I have had non-US faves over the years.  Particularly in the early 2000s I will admit I did enjoy supporting underdogs or players I thought were unfairly castigated (Kournikova). Then there were my players from underrepresented parts of the world: Your Paradorn Srichaphans. Your Milagros Sequeras.  Your Angelique Widjajas.  I rooted hard for them for awhile.  And I became a Momo-for-lifer following her courageous coming out.

But in my heart I was a homer. And I've just found that the more I started attending professional tennis events and closely following rankings and being able to watch clips online and engage with social media, the more it was clear: the results I cared most about, the matches I most wanted to see, and the players who were able to get me most illogically passionate were the Americans. Chanda Rubin. James Blake. Jennifer Capriati. Robby Ginepri.

Of course, the tennis establishment promotes this nation-based approach to tennis to a great extent. It's enforced by very fact that each player has that three-letter acronym or flag by their name ... that official team competitions are nearly de rigeur and all by country ... that the vast number of wildcards are given to players representing a particular country. And the media (in every country it seems) exponentially reinforces that impulse.

Historically there have been exceptions for me among US players. It's never been easy for me to root for Serena Williams (I'm often secretly happy when she loses), and for years Venus also was a tough one for me to connect with. A lot of that had to do with my utter disdain for Richard Williams. I also found Pete Sampras nearly impossible to root for after his first major victory in 1991. Not to root for US players was a luxury at one time - and their dominance came at a time when there were other choices (Seles, Agassi, Davenport) among top-tier players. Those days sure aren't coming back, and I can't imagine me being blase about any US player under 30 today challenging for a major - or minor for that matter.  US players are the underdogs today in the grand scheme of things, while Europe is the big bad bully.*  I'm probably happier with the hapless.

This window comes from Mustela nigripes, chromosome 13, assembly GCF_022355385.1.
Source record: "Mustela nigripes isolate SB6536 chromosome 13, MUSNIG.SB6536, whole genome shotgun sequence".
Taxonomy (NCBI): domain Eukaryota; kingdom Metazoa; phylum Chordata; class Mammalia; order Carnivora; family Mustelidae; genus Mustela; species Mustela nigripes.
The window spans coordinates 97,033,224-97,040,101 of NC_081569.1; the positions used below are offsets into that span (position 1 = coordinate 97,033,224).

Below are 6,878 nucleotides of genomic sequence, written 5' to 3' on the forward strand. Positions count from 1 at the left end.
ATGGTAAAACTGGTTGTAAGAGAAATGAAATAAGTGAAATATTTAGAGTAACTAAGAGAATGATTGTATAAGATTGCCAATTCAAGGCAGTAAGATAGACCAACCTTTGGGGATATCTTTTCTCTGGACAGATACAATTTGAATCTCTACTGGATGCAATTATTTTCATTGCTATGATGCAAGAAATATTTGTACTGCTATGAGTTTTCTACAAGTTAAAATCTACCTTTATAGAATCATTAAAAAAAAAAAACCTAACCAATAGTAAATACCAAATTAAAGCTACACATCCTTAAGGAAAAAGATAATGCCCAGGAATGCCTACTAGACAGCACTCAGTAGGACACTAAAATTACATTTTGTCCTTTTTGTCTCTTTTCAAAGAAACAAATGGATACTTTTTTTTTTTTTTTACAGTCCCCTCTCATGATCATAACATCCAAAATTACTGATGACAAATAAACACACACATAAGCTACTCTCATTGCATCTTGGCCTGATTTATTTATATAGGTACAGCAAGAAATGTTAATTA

In any case, the older I've gotten, the more I've traveled, and the less idealistic I've become, the more at peace I've become with being a tennis nationalist.  And it's led me to interesting new corners of the tennis world: Futures events, NCAA tennis, juniors.  It's been fun - watching players slowly (or not-so-slowly) climb the rankings; connecting with other unabashed American fans of American tennis; even at times debating those who will gleefully trash the current batch of American players.  And the trip I took in April with my boyfriend to watch the US women valiantly try to beat France in Fed Cup was the apotheosis of my current fandom. That was fun.

Oh and in the final few days of majors, I still have the ability to put aside the lack of US players and root for Roger over Andy, Andy over Novak, and Novak over Rafa. I'm not a total zealot.

*For what it's worth, I absolutely love Europe the place and its cultures and people. Love. It.